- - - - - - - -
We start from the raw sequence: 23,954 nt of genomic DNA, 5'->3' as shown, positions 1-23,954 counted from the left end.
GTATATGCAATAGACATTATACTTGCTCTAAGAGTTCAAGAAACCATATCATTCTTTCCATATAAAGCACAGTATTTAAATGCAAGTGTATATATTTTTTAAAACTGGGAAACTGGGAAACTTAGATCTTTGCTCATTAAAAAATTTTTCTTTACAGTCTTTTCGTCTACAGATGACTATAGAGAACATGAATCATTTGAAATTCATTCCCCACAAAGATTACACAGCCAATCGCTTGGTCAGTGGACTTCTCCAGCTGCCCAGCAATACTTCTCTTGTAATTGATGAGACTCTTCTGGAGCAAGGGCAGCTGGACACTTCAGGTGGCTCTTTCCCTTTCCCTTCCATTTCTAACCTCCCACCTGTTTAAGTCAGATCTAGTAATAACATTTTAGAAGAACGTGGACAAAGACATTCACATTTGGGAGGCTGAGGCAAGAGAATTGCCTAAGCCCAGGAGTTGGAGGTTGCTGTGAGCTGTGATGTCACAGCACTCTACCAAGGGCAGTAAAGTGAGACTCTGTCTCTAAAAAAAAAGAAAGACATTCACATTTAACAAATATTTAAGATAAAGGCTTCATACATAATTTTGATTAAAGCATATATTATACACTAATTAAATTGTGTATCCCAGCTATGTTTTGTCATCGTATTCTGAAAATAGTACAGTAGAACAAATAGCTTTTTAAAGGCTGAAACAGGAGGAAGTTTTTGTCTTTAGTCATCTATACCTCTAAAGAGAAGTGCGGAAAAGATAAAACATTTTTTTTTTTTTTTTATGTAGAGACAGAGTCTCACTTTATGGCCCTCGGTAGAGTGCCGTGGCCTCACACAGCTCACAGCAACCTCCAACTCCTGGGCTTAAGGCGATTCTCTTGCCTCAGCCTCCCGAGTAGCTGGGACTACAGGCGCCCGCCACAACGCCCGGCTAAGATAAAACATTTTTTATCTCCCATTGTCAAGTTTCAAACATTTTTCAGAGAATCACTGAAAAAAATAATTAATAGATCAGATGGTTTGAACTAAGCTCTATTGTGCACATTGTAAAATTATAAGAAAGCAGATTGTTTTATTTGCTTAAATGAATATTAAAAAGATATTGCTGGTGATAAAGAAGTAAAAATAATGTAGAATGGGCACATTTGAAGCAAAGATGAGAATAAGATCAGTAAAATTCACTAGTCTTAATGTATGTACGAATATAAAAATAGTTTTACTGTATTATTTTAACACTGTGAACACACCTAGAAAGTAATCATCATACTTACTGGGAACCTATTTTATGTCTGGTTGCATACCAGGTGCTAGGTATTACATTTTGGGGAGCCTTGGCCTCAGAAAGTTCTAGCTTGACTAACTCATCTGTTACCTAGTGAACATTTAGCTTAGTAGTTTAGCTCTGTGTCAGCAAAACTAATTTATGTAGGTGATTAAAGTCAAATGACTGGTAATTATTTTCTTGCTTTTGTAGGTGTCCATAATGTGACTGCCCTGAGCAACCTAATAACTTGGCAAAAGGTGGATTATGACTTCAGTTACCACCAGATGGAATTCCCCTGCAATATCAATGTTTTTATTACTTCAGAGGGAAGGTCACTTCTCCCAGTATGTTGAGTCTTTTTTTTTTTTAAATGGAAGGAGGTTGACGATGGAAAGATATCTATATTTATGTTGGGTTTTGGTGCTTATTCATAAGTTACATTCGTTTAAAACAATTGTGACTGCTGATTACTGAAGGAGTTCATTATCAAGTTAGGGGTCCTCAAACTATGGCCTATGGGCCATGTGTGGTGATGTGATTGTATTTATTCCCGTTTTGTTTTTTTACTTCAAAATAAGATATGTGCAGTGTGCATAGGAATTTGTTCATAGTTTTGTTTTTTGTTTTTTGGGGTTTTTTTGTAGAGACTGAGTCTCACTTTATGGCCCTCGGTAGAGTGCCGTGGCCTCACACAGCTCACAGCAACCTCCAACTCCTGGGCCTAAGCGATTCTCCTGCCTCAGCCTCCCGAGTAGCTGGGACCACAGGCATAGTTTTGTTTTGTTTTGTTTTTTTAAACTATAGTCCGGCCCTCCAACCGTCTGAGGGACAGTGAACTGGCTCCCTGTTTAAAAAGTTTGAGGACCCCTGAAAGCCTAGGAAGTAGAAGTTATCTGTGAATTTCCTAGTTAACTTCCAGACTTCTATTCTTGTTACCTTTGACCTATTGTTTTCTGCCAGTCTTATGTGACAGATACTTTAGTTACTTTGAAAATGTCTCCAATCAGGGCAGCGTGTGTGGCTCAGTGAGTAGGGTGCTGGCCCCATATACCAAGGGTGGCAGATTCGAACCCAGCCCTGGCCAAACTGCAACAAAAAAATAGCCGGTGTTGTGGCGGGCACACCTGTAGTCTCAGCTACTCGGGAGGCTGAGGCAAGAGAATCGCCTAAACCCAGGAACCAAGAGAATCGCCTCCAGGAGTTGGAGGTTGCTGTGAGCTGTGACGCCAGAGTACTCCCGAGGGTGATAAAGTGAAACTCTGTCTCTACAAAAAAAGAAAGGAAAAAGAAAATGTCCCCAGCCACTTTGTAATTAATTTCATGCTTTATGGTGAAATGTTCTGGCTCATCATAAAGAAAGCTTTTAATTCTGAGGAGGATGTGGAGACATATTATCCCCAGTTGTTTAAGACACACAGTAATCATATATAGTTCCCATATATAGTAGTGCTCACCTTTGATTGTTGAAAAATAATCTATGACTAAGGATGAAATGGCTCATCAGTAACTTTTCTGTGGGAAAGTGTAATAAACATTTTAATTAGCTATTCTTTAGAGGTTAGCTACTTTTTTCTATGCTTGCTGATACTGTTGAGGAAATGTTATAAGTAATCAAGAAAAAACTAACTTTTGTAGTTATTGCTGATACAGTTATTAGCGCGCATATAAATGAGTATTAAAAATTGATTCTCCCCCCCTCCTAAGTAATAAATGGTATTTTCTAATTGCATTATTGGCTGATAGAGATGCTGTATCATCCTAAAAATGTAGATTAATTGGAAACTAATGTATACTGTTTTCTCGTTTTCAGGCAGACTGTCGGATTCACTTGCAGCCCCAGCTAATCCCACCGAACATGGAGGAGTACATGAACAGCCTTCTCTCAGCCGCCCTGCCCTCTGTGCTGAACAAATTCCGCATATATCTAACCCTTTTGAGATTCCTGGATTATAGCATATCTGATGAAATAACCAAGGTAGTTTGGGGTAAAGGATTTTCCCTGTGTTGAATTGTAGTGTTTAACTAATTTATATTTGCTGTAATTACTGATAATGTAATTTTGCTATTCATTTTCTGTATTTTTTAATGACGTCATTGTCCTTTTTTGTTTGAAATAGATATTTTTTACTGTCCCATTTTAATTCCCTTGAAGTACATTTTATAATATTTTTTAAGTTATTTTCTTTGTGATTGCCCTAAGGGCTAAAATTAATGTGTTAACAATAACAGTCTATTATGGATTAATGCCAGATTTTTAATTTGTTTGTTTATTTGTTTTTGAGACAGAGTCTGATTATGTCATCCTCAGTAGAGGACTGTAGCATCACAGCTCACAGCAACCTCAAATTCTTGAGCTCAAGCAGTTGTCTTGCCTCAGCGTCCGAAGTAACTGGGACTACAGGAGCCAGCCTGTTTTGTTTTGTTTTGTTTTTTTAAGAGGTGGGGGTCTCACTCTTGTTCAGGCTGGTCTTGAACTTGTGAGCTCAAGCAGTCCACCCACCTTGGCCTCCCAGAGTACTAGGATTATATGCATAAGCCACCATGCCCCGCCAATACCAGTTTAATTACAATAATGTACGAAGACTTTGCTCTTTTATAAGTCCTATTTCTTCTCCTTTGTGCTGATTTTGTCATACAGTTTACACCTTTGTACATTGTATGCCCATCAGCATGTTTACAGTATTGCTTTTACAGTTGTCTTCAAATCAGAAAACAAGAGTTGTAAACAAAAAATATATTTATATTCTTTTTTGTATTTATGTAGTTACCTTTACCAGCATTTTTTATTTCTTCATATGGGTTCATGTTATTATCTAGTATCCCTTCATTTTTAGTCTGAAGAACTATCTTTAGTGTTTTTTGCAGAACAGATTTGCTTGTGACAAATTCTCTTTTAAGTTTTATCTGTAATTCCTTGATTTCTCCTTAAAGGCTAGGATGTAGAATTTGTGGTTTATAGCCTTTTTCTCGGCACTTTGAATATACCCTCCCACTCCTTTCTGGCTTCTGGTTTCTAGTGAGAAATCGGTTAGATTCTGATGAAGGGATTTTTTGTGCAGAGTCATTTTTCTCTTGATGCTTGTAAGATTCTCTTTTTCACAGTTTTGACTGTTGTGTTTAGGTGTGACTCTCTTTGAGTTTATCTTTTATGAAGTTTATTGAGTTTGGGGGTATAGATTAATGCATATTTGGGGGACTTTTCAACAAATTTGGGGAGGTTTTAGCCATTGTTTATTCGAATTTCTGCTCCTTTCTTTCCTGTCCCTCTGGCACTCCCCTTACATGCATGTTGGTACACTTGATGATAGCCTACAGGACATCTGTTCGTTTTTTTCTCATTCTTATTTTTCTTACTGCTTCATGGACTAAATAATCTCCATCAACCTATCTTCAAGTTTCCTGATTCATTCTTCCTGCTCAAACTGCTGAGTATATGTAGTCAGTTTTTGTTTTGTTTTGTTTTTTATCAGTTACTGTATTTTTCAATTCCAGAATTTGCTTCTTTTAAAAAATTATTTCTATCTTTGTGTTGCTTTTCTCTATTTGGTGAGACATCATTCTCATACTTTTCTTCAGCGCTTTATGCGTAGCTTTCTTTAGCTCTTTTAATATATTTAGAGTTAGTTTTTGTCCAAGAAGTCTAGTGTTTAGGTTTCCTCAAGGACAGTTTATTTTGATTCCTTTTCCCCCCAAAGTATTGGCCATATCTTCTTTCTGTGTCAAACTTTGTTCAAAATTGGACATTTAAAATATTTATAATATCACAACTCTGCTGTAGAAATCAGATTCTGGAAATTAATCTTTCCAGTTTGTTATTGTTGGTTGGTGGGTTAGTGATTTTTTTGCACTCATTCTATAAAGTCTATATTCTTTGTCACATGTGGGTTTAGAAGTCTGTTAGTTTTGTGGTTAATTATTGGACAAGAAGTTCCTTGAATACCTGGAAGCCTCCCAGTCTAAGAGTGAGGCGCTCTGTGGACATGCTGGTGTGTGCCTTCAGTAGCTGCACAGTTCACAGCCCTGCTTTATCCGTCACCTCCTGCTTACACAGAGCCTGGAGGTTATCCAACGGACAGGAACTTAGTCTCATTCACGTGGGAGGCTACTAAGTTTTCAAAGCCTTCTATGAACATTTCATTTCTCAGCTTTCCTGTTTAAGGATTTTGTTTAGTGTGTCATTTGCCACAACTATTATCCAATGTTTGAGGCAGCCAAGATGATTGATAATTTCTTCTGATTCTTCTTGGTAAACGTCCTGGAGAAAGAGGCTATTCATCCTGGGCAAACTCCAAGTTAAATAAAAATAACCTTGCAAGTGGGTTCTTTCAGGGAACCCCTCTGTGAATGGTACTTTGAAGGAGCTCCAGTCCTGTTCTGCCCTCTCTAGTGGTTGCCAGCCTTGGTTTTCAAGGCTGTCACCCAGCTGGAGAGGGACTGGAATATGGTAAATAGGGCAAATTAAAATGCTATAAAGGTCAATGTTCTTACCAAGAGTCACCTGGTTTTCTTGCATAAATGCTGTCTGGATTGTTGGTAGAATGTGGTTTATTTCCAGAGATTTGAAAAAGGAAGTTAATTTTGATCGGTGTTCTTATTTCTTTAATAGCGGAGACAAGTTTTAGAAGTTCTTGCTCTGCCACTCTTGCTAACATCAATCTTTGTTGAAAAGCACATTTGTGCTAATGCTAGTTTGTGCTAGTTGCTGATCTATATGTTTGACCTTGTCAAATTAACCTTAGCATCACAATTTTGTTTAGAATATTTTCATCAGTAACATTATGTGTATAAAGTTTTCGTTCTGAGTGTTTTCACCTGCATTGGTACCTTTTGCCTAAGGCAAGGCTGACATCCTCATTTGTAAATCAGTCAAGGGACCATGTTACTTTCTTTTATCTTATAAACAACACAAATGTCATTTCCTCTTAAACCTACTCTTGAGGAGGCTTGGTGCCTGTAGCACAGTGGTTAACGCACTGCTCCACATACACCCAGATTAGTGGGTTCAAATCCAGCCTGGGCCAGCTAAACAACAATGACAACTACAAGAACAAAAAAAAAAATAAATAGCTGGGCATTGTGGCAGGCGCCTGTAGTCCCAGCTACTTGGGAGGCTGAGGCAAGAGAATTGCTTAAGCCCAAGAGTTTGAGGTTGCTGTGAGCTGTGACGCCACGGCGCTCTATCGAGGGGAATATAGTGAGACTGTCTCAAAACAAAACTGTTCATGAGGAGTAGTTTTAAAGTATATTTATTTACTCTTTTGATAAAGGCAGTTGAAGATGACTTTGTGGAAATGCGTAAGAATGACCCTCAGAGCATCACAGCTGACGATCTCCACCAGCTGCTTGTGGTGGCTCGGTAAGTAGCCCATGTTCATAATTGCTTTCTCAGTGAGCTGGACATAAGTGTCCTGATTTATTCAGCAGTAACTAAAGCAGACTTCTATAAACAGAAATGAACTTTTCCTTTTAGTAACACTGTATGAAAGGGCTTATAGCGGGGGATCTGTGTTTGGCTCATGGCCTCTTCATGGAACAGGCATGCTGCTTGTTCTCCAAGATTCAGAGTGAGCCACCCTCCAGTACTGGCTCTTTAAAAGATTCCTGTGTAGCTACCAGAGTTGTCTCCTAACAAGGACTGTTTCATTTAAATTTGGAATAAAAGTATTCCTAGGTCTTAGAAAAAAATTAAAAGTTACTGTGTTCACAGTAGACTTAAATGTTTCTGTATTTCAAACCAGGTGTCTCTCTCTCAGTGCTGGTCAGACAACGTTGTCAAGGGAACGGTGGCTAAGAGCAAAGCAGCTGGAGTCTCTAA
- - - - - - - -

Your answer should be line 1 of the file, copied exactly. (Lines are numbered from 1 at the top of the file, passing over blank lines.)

We start from the raw sequence: 23,954 nt of genomic DNA, 5'->3' as shown, positions 1-23,954 counted from the left end.